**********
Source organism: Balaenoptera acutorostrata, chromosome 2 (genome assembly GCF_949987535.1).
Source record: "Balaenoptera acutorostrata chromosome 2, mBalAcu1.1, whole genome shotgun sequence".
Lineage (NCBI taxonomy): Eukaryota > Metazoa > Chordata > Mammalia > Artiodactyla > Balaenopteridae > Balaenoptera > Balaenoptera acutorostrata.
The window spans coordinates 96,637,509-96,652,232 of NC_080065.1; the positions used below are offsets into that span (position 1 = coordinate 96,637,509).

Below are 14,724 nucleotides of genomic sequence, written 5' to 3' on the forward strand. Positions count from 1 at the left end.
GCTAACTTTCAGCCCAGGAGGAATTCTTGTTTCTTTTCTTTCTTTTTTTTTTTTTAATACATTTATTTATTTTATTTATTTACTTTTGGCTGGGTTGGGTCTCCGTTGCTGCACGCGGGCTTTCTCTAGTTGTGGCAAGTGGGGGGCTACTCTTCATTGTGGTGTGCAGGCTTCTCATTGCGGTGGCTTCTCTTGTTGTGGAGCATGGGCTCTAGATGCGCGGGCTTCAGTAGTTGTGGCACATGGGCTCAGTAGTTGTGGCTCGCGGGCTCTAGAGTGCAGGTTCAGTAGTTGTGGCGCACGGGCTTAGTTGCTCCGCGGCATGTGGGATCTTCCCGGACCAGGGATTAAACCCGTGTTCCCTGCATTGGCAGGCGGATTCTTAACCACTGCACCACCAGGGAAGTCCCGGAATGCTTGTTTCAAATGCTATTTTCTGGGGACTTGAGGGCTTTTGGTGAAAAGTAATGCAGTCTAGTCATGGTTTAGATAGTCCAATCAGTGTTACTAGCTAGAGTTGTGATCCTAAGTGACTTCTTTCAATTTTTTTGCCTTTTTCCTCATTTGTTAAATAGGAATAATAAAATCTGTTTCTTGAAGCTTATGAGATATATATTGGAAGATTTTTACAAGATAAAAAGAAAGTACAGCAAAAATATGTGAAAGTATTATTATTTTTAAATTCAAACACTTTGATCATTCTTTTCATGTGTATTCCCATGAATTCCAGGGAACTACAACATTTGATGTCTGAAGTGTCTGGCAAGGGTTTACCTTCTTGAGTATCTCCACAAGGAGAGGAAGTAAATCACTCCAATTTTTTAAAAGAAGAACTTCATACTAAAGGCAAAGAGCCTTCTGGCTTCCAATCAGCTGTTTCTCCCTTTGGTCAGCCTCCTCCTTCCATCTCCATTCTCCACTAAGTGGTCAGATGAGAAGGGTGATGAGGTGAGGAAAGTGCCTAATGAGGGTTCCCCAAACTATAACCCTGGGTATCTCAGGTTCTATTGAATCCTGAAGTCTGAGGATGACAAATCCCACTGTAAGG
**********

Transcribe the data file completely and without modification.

Source organism: Balaenoptera acutorostrata, chromosome 2 (genome assembly GCF_949987535.1).
Source record: "Balaenoptera acutorostrata chromosome 2, mBalAcu1.1, whole genome shotgun sequence".
Lineage (NCBI taxonomy): Eukaryota > Metazoa > Chordata > Mammalia > Artiodactyla > Balaenopteridae > Balaenoptera > Balaenoptera acutorostrata.
The window spans coordinates 96,637,509-96,652,232 of NC_080065.1; the positions used below are offsets into that span (position 1 = coordinate 96,637,509).

Below are 14,724 nucleotides of genomic sequence, written 5' to 3' on the forward strand. Positions count from 1 at the left end.
GCTAACTTTCAGCCCAGGAGGAATTCTTGTTTCTTTTCTTTCTTTTTTTTTTTTTAATACATTTATTTATTTTATTTATTTACTTTTGGCTGGGTTGGGTCTCCGTTGCTGCACGCGGGCTTTCTCTAGTTGTGGCAAGTGGGGGGCTACTCTTCATTGTGGTGTGCAGGCTTCTCATTGCGGTGGCTTCTCTTGTTGTGGAGCATGGGCTCTAGATGCGCGGGCTTCAGTAGTTGTGGCACATGGGCTCAGTAGTTGTGGCTCGCGGGCTCTAGAGTGCAGGTTCAGTAGTTGTGGCGCACGGGCTTAGTTGCTCCGCGGCATGTGGGATCTTCCCGGACCAGGGATTAAACCCGTGTTCCCTGCATTGGCAGGCGGATTCTTAACCACTGCACCACCAGGGAAGTCCCGGAATGCTTGTTTCAAATGCTATTTTCTGGGGACTTGAGGGCTTTTGGTGAAAAGTAATGCAGTCTAGTCATGGTTTAGATAGTCCAATCAGTGTTACTAGCTAGAGTTGTGATCCTAAGTGACTTCTTTCAATTTTTTTGCCTTTTTCCTCATTTGTTAAATAGGAATAATAAAATCTGTTTCTTGAAGCTTATGAGATATATATTGGAAGATTTTTACAAGATAAAAAGAAAGTACAGCAAAAATATGTGAAAGTATTATTATTTTTAAATTCAAACACTTTGATCATTCTTTTCATGTGTATTCCCATGAATTCCAGGGAACTACAACATTTGATGTCTGAAGTGTCTGGCAAGGGTTTACCTTCTTGAGTATCTCCACAAGGAGAGGAAGTAAATCACTCCAATTTTTTAAAAGAAGAACTTCATACTAAAGGCAAAGAGCCTTCTGGCTTCCAATCAGCTGTTTCTCCCTTTGGTCAGCCTCCTCCTTCCATCTCCATTCTCCACTAAGTGGTCAGATGAGAAGGGTGATGAGGTGAGGAAAGTGCCTAATGAGGGTTCCCCAAACTATAACCCTGGGTATCTCAGGTTCTATTGAATCCTGAAGTCTGAGGATGACAAATCCCACTGTAAGG